Vending machines are everywhere in Japan: in sidewalks, beside shops or establishments, in subways, train stations, bus stations, schools, offices, public parks… anywhere and everywhere you can expect to see at least one vending machine in the area. This is probably one of the reasons there are people who are actually fascinated by Japanese vending machines. Well, why not? Japanese vending machines offer a diverse selection of thirst-quenching fixes for you by just dropping in a coin.
Photo from luggagetagtravels.com
What I am about to introduce to you now is nothing really out of the ordinary if you have stayed in Japan for a while now. But for visiting tourists and first timers who especially cannot read any or few Japanese, then let this blog article serve as a guide choosing your drink from a Japanese vending machine. Take note: This list is not exclusive by any means. There is a very large variety of beverages available in Japan and I have selected 10 out of the endless varieties currently present in the market.
I Lohas natural mineral bottled water is a new product from Coca-Cola Japan which is famous for its campaign for eco-friendly easy-crush bottles.
Fanta is a carbonated fruit drink that comes in a variety of fruity flavors: Orange, Apple, Black Cherry, Grape, Pineapple, Strawberry, Peach, Lemon, Grapefruit, etc. What’s unique is that Fanta also distributes other flavors unique to Japan such as Moo Moo White, Ume (Plum), Snow Squash, R18, White Banana, The Mystery Fruit, Strawberry Cream, La France, and a whole lot more.
Coke, Coke Zero, Coke Light, and all other Coke variants are of course available in Japanese vending machines. I mean, do you think they will be absent from vending machines?
For anime lovers, the brand Dr. Pepper might ring a bell. Yes, it’s that drink from STEINS; GATE. Dr. Pepper is famous for having a unique indescribable taste which is not cola, not cherry, not strawberry, nor any other fruit.
Minute Maid is yet another brand of non-carbonated fruit juices sold in Japanese vending machines. Fruit Plus comes in flavors such as Apple Guava, Lemon Lime, and Orange Peach.
Aquarius is a brand of sports drink which was originally manufactured as a grapefruit-flavored sports drink. Aquarius is available in other variants such as Aquarius Neo, Aquarius Zero, Aquarius Active Diet, Aquarius Oasis, and more.
Pocari Sweat, similar to Aquarius, is also one of the famous sports energy drinks in Japan. One of the notable endorsers of Pocari Sweat is the all-girl Japanese band SCANDAL which featured Pocari Sweat in their music video for the song “Beauteen”.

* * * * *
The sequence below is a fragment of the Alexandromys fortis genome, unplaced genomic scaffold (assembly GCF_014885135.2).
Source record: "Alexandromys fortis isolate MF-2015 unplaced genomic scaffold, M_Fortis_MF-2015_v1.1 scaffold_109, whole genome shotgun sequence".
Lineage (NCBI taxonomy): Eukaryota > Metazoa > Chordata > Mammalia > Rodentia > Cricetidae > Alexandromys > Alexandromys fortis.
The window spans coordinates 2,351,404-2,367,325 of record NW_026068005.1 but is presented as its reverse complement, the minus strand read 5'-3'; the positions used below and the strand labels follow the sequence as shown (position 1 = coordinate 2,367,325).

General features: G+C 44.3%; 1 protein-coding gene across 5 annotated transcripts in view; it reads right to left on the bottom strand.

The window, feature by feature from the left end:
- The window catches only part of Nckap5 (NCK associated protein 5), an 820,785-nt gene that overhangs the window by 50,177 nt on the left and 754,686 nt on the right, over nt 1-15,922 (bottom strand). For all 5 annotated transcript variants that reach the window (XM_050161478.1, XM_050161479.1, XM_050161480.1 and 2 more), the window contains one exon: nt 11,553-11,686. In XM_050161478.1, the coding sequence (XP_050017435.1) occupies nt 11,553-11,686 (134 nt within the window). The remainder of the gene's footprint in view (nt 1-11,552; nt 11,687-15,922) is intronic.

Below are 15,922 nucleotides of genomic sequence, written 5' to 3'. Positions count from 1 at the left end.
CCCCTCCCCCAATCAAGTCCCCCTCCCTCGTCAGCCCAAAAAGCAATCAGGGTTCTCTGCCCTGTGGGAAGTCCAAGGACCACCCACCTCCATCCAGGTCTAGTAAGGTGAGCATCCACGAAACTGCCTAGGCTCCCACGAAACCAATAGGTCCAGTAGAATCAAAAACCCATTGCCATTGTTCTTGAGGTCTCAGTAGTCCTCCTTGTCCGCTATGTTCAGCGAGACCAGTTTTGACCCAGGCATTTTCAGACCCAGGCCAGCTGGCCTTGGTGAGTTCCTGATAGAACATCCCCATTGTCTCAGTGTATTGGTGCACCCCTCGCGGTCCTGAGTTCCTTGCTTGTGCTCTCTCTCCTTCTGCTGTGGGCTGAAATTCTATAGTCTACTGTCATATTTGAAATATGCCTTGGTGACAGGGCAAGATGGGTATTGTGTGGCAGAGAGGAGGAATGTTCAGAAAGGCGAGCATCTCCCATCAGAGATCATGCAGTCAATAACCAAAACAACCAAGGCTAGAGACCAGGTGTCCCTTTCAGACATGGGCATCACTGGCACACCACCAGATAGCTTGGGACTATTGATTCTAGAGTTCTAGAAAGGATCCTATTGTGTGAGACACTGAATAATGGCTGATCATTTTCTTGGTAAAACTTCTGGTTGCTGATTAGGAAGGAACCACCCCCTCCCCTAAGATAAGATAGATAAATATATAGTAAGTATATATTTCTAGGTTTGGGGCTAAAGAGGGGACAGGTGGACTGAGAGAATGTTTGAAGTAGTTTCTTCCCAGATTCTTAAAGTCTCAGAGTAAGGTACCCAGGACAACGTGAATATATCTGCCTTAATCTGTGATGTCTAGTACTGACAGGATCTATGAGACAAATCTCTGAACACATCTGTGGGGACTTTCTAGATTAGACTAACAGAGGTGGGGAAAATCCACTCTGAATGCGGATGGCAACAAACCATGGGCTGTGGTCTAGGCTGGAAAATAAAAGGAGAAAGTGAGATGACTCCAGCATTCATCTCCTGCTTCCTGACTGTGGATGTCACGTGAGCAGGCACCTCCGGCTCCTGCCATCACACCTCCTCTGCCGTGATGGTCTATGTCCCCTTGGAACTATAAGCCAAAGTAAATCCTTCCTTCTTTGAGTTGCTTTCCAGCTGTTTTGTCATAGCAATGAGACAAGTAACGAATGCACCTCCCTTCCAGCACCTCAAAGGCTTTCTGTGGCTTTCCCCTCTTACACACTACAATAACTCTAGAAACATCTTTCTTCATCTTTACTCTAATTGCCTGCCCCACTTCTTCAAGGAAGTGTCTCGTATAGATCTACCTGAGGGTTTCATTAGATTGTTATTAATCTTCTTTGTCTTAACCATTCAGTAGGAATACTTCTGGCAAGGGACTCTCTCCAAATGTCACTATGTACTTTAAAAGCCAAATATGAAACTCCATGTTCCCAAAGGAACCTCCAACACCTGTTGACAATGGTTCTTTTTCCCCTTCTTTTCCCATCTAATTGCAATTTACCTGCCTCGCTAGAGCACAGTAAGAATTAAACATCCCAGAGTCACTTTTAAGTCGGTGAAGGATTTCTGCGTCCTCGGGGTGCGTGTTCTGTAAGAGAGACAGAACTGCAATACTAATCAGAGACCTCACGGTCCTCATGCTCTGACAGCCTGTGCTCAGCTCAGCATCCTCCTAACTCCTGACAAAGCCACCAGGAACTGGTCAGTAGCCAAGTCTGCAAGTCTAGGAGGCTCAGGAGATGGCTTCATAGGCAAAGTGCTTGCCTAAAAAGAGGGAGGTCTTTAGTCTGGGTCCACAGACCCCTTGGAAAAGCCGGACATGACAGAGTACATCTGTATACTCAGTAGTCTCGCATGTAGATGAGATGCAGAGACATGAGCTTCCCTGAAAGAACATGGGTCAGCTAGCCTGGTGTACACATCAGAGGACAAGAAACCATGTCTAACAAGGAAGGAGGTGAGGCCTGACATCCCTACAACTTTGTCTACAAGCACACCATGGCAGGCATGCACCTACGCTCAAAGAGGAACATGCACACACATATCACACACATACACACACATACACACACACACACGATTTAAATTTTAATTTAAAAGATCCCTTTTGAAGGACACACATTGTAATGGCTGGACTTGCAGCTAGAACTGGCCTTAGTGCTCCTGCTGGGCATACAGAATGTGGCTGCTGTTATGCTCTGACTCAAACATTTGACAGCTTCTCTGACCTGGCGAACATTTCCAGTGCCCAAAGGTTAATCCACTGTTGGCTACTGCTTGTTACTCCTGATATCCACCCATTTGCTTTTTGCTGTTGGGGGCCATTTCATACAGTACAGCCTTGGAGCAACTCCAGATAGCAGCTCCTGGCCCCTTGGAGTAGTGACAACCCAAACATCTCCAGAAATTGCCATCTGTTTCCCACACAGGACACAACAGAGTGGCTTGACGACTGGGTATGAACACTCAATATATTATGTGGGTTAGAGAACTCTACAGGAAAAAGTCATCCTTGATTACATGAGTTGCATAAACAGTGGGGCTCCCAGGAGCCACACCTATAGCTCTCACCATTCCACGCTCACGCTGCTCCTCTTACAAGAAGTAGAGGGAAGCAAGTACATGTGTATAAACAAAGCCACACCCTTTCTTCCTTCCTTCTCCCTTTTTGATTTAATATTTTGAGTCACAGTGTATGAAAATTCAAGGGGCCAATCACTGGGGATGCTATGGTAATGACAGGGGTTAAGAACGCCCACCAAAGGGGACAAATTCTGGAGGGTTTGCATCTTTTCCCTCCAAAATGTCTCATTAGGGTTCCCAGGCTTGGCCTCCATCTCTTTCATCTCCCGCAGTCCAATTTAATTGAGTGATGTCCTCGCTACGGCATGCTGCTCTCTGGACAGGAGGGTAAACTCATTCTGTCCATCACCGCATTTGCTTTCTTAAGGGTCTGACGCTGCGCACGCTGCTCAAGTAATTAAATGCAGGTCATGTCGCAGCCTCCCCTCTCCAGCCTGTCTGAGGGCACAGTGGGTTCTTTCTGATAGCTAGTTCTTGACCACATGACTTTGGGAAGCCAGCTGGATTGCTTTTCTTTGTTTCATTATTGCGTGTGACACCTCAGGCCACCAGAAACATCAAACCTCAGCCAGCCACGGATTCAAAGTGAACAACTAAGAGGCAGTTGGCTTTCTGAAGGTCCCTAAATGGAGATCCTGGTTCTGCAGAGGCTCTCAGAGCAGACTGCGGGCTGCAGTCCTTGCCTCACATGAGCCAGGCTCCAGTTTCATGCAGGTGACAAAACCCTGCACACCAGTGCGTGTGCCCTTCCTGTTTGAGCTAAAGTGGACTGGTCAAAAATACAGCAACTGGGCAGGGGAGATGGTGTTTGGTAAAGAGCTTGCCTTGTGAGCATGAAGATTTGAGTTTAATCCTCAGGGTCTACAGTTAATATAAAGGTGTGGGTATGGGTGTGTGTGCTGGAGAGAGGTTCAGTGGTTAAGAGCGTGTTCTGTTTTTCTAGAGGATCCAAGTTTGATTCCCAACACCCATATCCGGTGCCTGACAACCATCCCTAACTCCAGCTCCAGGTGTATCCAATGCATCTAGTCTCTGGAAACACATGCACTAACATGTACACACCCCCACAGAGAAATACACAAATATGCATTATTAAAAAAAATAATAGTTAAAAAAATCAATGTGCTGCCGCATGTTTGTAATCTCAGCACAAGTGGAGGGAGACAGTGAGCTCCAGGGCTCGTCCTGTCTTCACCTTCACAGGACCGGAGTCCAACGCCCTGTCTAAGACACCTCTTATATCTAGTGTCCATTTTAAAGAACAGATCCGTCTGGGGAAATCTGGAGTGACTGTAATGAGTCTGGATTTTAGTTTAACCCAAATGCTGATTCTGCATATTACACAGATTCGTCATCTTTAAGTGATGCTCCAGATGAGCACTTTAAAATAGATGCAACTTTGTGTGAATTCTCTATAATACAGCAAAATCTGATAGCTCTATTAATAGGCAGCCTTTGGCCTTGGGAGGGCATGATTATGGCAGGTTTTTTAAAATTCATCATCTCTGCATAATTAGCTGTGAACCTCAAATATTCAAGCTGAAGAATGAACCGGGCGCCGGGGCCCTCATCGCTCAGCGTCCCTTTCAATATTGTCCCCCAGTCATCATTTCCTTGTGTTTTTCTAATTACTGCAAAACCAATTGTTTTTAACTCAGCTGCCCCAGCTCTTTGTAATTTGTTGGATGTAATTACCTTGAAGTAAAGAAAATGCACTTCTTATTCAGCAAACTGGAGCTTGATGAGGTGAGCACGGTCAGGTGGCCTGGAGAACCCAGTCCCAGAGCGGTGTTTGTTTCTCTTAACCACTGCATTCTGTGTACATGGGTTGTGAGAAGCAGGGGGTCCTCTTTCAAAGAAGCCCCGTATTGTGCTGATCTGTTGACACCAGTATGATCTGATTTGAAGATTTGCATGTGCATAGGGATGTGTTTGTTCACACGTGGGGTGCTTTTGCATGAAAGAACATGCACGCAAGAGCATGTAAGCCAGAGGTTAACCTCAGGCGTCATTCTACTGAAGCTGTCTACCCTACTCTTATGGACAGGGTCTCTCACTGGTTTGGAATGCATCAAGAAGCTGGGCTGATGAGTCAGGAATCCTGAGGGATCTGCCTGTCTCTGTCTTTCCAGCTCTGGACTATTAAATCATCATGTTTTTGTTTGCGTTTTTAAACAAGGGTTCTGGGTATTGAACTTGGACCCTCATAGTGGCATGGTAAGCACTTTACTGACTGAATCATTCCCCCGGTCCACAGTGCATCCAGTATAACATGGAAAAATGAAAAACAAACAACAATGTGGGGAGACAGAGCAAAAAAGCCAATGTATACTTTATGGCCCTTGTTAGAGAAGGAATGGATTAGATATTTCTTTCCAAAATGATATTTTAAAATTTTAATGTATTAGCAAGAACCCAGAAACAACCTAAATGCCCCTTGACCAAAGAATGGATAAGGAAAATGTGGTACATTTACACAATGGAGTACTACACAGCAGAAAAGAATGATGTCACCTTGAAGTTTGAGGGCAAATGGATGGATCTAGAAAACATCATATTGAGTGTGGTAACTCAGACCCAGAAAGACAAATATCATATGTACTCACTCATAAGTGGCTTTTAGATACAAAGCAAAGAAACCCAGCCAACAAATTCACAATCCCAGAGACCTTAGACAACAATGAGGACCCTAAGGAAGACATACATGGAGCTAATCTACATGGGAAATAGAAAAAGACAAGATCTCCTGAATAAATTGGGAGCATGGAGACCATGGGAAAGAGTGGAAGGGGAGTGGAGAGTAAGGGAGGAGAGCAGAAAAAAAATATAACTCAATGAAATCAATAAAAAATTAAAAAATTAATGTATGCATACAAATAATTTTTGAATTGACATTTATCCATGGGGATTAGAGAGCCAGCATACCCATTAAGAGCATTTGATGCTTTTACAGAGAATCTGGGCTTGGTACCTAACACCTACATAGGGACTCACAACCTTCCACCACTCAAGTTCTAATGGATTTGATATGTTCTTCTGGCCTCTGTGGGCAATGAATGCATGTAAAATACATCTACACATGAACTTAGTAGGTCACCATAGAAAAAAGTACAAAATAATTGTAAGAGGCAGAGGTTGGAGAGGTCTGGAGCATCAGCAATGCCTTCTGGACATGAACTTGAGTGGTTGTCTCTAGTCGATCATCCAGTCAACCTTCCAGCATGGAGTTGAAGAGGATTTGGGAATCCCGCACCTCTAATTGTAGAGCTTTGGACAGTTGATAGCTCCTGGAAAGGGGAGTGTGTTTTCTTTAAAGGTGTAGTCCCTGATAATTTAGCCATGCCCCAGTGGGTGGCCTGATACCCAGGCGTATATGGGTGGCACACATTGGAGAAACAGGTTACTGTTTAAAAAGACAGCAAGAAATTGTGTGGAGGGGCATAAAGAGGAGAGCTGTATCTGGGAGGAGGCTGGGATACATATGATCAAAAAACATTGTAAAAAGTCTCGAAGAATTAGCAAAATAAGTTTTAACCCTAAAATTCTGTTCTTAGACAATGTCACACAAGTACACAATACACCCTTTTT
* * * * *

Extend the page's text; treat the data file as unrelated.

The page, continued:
Georgia is one of those brands of canned coffee you will commonly see in Japanese vending machines. Georgia coffees come in original Emerald Mountain Blend, Black, Low-Sugar, and Premium. Georgia brand of coffees has also come up with a back-to-back promotional campaign with the anime Jojo’s Bizarre Adventures.
If Milk Tea is your thing, then Kirin’s milk tea might become one of your next favorites. Kirin is normally known for its beer, but it also offers more to that including this Gogo no Koucha Milk Tea.
Ooi Ocha is only one of the many selections of bottled green tea you can avail at Japanese vending machines. Bottled green teas are often packaged in a transparent bottle with a leafy green colored label so different brands are easy to mistake for each other.
There are a whole lot more to the variety of drinks you can actually try to buy from Japanese vending machines such as UCC canned coffees, Calpis water, Lipovitan, Dekavita, Pepsi products, Evian water, and a whole lot more of fruit sodas, juices, carbonated drinks, alcoholic beverages such as beers and sake, sparkling waters, sports and energy drinks, and almost anything you can think of. So when you plan your trip to Japan, make sure to pay a stop to one of these eye-catching vending machines (but I’m pretty sure you will get to encounter them as frequent as you can imagine), drop your 100-yen coins or so, choose your pick, and enjoy your drink!
Some notes you might find worth knowing:
- Beverages in vending machines normally range from 100-150 Yen depending on your choice of drink, of course.
- The Japanese characters "つめた～い" that are written under the label of each drink in the vending machine means "cold beverage". It's read as "tsumetai" but is stylized as "tsumetaai" in Japanese vending machines for a friendlier atmosphere.
- Drinks with red labels under them with the Japanese characters "あったか～い” are "hot beverages". It's read as "atatakai" but is stylized as "attakaai" for the same reason as the one stated above.
Japanese vending machines offer more than just beverages.
Read about: Japan's most unusual vending machines!
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